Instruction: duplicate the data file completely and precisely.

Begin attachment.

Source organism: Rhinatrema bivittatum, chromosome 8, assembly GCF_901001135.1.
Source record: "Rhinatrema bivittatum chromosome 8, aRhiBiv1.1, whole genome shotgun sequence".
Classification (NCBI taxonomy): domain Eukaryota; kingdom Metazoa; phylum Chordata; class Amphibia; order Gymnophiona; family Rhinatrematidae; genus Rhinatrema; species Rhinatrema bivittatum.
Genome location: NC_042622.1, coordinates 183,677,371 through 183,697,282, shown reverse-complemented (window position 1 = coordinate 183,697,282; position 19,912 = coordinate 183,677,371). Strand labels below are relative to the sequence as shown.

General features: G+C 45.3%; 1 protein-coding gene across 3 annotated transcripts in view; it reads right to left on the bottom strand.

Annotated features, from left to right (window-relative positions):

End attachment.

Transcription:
Source organism: Rhinatrema bivittatum, chromosome 8, assembly GCF_901001135.1.
Source record: "Rhinatrema bivittatum chromosome 8, aRhiBiv1.1, whole genome shotgun sequence".
Classification (NCBI taxonomy): domain Eukaryota; kingdom Metazoa; phylum Chordata; class Amphibia; order Gymnophiona; family Rhinatrematidae; genus Rhinatrema; species Rhinatrema bivittatum.
Genome location: NC_042622.1, coordinates 183,677,371 through 183,697,282, shown reverse-complemented (window position 1 = coordinate 183,697,282; position 19,912 = coordinate 183,677,371). Strand labels below are relative to the sequence as shown.

General features: G+C 45.3%; 1 protein-coding gene across 3 annotated transcripts in view; it reads right to left on the bottom strand.

Annotated features, from left to right (window-relative positions):